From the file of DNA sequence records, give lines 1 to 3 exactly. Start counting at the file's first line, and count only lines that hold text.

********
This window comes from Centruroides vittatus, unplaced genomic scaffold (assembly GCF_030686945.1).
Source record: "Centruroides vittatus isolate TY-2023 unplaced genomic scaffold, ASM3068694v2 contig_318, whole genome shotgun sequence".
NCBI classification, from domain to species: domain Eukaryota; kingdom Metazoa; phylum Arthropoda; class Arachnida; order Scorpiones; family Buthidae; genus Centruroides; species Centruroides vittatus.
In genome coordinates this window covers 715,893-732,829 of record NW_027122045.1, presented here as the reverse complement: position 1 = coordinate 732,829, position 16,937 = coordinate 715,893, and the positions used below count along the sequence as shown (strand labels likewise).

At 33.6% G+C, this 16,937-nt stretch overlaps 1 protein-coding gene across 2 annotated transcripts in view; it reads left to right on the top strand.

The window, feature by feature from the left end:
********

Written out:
This window comes from Centruroides vittatus, unplaced genomic scaffold (assembly GCF_030686945.1).
Source record: "Centruroides vittatus isolate TY-2023 unplaced genomic scaffold, ASM3068694v2 contig_318, whole genome shotgun sequence".
NCBI classification, from domain to species: domain Eukaryota; kingdom Metazoa; phylum Arthropoda; class Arachnida; order Scorpiones; family Buthidae; genus Centruroides; species Centruroides vittatus.